Travel to Peninsular India: Udaipur City Palace and Bagore ki Haveli
Udaipur has been one of India's major tourist attractions for a long time, perhaps because it was described so lavishly by James Fergusson in 1876. Speaking of the juxtaposed city and lake palaces, he wrote that "It would be difficult to find any scene where art and nature are so happily blended together, and produce so fairy-like an effect. Certainly nothing I know of so modern a date equals it." Murray, whose Handbook for Travellers in India... became the vademecum of tourists during the British period, relied heavily on Fergusson and described Udaipur as "marvellously picturesque." From there, it's a straight shot to the 21-day package tour.
The City Palace, rising above Pichola Lake. As palaces are wont, this one grew over the centuries, though retaining its stylistic unity. The city palace was begun by Uday Singh II in 1569, when he fled here after losing to Akbar the great fortress--still in ruins--at Chittor. Uday,whose name gives the city its, was the 53rd ruler of the Mewar Dynasty, and Udaipur was its last capital. The Kingdom of Udaipur, which Udai established here was, along with Jodhpur, Jaipur, and Bundi, one of the four major states of Rajputana, incorporated into Rejasthan in 1956. Like all the princely states of India, royal Udaipur no longer has any political significance, but the ruling family itself is still resident here and treated with deference by natives of the place. (For much more, see Ian Austin's online Mewar Encyclopedia.)
The Mardana Mahal or Entrance Hall to the City Palace. The palace is not as immense as it appears, because it straddles a natural ridge, which fills what would be the center of the building.
Vertical view of facade over the entrance.
A most surprising garden: the Badi Mahal, built about 1700. It's at the highest point of the palace, yet the trees are rooted in the rock at the very top of the ridge around which the palace is built.
The view from near the Badi Mahal: the triple gate or Tripolia leads on the right to the entrance courtyard. Beyond: the city, with its characteristic though modern purple-blue wash.
The lakeward view over the famous Jag Niwas, or Lake Palace, now a hotel run by the Taj chain. The lake is very shallow, and a week before this picture was taken in July, 2005, to the dismay of residents it was entirely dry, its bed a sea of clay plates.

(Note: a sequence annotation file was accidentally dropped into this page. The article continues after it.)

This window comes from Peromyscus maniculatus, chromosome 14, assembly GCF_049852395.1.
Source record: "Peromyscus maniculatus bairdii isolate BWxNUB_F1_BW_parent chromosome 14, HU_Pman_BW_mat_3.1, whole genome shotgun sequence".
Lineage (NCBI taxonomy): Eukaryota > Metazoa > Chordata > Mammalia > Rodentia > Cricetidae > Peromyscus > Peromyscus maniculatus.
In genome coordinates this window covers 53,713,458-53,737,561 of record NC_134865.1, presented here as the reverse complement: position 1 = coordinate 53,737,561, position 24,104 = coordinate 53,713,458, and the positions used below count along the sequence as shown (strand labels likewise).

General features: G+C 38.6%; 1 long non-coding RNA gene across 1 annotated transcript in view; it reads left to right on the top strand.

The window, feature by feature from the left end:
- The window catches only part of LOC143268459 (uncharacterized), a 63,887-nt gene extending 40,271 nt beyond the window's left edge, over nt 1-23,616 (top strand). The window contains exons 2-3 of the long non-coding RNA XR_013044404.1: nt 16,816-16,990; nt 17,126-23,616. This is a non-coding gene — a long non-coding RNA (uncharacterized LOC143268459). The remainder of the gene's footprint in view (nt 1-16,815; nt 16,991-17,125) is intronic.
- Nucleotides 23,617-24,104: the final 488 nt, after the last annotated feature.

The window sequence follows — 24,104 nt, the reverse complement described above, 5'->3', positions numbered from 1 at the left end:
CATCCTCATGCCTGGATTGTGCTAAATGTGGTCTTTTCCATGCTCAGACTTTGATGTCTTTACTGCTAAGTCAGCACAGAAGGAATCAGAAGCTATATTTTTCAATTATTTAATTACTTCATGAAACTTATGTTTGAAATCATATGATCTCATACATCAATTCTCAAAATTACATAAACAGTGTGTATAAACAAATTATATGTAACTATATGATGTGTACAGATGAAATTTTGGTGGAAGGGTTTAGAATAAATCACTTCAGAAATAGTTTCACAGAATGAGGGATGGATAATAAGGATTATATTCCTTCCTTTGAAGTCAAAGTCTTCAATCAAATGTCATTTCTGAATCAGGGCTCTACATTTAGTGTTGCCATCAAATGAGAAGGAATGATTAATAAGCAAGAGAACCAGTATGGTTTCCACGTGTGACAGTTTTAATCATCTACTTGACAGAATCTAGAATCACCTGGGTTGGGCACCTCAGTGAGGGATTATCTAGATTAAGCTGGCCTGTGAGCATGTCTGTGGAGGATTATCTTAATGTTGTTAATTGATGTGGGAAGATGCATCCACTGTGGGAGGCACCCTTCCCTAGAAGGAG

Many of the palace rooms scale not only a rocky ridge but the heights of vulgarity. Case in point: the Dil Kusha Mahal, from the 1620s. The name translates as "love entertainment room."
Dome in ceiling of Dil Kusha Mahal. The floor is mirrored, too.
The Moti Mahal, also from the 1620s. The name means Pearl Hall, but the walls are actually clad in mirrors.
Women's quarters: the Zenana Mahal. C'est magnifique, at least for devotees of cafeteria green.
The Durbar, or Reception, area, called Mor Chowk, or Peacock Courtyard, after the peacocks were added about 1880. They're in mosaic, of glass from Belgium.
Detail of Mor Chowk.
We've left the City Palace and come to the outlet of Pichola Lake. The place is Gangaur Ghat, or steps.
Now we've stepped back from the ghat and are seeing it through another Tripolia, added in 1878. It's the waterside entrance to another palace, off to the left.
The courtyard of the Bagore ki Haveli, a mansion built by Amar Chand, the prime minister of Udaipur from 1751 to 1768. The royal family took it over a generation later. Fallen into disrepair as government offices after 1947, the building was turned over to the West Zone Cultural Centre in 1986 and has been cleaned up.
The ground-level of the most elaborate courtyard.
The upper floor.
The Tripolia from the other side of the water; the haveli is at the right edge of the frame.
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